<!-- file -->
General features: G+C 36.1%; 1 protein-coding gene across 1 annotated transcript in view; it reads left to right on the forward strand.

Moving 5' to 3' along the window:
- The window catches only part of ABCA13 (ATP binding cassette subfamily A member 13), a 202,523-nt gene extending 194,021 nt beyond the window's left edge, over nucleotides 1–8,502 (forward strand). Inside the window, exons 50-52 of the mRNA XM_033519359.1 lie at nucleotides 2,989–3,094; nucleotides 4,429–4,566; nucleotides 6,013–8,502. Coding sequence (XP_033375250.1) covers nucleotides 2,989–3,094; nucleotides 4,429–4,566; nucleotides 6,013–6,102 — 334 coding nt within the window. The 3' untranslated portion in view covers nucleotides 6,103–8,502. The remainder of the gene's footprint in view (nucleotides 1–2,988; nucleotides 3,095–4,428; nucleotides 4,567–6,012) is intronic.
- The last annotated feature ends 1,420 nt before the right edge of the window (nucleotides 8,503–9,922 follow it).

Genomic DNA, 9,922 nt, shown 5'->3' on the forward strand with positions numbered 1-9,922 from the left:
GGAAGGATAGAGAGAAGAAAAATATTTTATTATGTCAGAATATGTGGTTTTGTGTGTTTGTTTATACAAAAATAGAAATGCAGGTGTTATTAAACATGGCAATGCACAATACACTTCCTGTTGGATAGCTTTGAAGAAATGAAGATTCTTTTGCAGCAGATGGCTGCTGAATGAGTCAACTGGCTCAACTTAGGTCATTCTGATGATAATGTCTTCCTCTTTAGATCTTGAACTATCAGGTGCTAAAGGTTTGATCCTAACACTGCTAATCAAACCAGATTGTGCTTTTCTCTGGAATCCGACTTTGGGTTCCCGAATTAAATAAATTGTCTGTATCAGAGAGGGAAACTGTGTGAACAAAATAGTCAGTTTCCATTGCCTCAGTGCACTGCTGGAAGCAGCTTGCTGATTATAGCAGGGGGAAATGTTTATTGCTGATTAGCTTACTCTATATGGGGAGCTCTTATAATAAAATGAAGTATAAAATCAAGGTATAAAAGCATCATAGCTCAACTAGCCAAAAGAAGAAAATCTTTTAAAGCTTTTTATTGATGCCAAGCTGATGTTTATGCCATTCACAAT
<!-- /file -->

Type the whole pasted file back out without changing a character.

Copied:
General features: G+C 36.1%; 1 protein-coding gene across 1 annotated transcript in view; it reads left to right on the forward strand.

Moving 5' to 3' along the window:
- The window catches only part of ABCA13 (ATP binding cassette subfamily A member 13), a 202,523-nt gene extending 194,021 nt beyond the window's left edge, over nucleotides 1–8,502 (forward strand). Inside the window, exons 50-52 of the mRNA XM_033519359.1 lie at nucleotides 2,989–3,094; nucleotides 4,429–4,566; nucleotides 6,013–8,502. Coding sequence (XP_033375250.1) covers nucleotides 2,989–3,094; nucleotides 4,429–4,566; nucleotides 6,013–6,102 — 334 coding nt within the window. The 3' untranslated portion in view covers nucleotides 6,103–8,502. The remainder of the gene's footprint in view (nucleotides 1–2,988; nucleotides 3,095–4,428; nucleotides 4,567–6,012) is intronic.
- The last annotated feature ends 1,420 nt before the right edge of the window (nucleotides 8,503–9,922 follow it).

Genomic DNA, 9,922 nt, shown 5'->3' on the forward strand with positions numbered 1-9,922 from the left:
GGAAGGATAGAGAGAAGAAAAATATTTTATTATGTCAGAATATGTGGTTTTGTGTGTTTGTTTATACAAAAATAGAAATGCAGGTGTTATTAAACATGGCAATGCACAATACACTTCCTGTTGGATAGCTTTGAAGAAATGAAGATTCTTTTGCAGCAGATGGCTGCTGAATGAGTCAACTGGCTCAACTTAGGTCATTCTGATGATAATGTCTTCCTCTTTAGATCTTGAACTATCAGGTGCTAAAGGTTTGATCCTAACACTGCTAATCAAACCAGATTGTGCTTTTCTCTGGAATCCGACTTTGGGTTCCCGAATTAAATAAATTGTCTGTATCAGAGAGGGAAACTGTGTGAACAAAATAGTCAGTTTCCATTGCCTCAGTGCACTGCTGGAAGCAGCTTGCTGATTATAGCAGGGGGAAATGTTTATTGCTGATTAGCTTACTCTATATGGGGAGCTCTTATAATAAAATGAAGTATAAAATCAAGGTATAAAAGCATCATAGCTCAACTAGCCAAAAGAAGAAAATCTTTTAAAGCTTTTTATTGATGCCAAGCTGATGTTTATGCCATTCACAAT